I left off my last blog noting that I had barely touched on the essence of Ashtanga Yoga. I had noted that it is not a brand of dynamic asana practice and that it is a form of the path of yoga known as Mystic Yoga, a type of Mysticism, but I hadn’t defined Mysticism.
Language is an imprecise tool. Words can mean different things to different people, and over time the way a word is used can change.
Ashtanga Yoga: Defining the term ‘mysticism’
To say something is a mystery doesn’t indicate if it is solvable. However, if we say we are mystified, we are stuck, completely confused and bewildered. We find it impossible to understand or explain something, whether that be the plot of a mystery novel, or what happened to the crew of the Mary Celeste, the reason your wife is not talking to you. To mystify someone is to confuse them, not to enlighten them.
And yet the root words of this family, with children such as mystery, mystify, mystical, mysticism etc. often dealt with profound enlightenment, a truth ultimately understandable by direct perception, and with the method of developing that direct perception.
The Greek word mystes means one who has been initiated into sacred rites, activities ideally undertaken in order to develop a spiritual understanding. This is one of the granddaddies of this family of words, and the irony is many of its offspring can be used to mean almost diametrically opposed things:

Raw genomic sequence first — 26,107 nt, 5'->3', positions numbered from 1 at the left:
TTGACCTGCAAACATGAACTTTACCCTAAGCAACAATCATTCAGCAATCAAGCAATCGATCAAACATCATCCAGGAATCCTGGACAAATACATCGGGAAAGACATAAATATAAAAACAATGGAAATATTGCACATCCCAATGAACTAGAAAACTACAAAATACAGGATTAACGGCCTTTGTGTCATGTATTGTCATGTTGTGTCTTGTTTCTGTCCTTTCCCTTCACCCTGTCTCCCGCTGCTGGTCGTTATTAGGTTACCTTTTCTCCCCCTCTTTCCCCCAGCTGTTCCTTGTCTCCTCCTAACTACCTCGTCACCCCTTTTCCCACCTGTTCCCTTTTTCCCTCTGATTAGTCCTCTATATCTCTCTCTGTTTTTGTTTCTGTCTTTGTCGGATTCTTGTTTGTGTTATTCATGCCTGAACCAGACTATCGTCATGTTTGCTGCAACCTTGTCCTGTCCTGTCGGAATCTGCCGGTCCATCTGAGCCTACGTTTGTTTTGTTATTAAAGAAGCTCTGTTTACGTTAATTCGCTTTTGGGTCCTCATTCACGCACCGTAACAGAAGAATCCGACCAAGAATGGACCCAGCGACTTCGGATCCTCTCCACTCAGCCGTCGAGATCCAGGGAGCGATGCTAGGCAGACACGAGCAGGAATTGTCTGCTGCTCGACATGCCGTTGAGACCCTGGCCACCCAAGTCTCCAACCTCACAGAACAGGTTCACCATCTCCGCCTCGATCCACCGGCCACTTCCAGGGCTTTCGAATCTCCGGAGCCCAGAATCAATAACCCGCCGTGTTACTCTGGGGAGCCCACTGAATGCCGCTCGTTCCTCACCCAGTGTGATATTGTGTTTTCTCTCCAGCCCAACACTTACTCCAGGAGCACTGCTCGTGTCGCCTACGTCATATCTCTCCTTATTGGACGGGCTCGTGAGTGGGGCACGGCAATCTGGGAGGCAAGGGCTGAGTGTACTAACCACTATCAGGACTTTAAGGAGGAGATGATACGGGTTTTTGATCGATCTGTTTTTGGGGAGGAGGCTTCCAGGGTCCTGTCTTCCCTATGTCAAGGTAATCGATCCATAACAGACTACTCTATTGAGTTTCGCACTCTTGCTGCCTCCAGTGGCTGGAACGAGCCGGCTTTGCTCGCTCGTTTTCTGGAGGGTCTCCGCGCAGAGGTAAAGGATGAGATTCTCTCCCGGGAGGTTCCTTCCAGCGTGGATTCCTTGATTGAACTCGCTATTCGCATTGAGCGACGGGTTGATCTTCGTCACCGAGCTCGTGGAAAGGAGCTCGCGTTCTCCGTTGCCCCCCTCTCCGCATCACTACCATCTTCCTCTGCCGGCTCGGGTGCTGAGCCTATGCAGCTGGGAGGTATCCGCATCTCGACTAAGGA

Hence to some people mysticism is negative and obscuring: a “vague speculation: a belief without sound basis” (from Merriman Webster, meaning 3a), a “vague or ill-defined religious or spiritual belief” (Oxford Dictionaries online) and for something to be mystical would mean it is “enigmatic, obscure” (from Online Etymology Dictionary).
On the other hand, other definitions give mysticism a positive meaning, a type of enlightenment, such as “the experience of mystical union or direct communion with ultimate reality” (Merriman Webster dictionary online definition 1). In this definition mysticism is not merely a belief, it is a real and tangible direct experience.
Another definition along these lines, from the estimable Oxford, is the idea that “union with or absorption into the Deity or the absolute, or the spiritual apprehension of knowledge inaccessible to the intellect, may be attained through contemplation and self-surrender.” The example is given: “St Theresa’s writings were part of the tradition of Christian mysticism.”
Here is another view of the dichotomies existing in the same family of words, this time from good old (or young, depending on your perspective) Wikipedia: “The root Greek can mean conceal, versus initiate, induct, or, conversely, introduce, or make someone aware of something:”Mysticism” is derived from the Greek μυω[muo] meaning “I conceal”, and its derivative μυστικός, mystikos, meaning ‘an initiate’. The verb μυώ has received a quite different meaning in the Greek language, where it is still in use. The primary meanings it has are “induct” and “initiate”. Secondary meanings include “introduce”, “make someone aware of something”, “train”, “familiarize”, “and give first experience of something.” [End of quote.]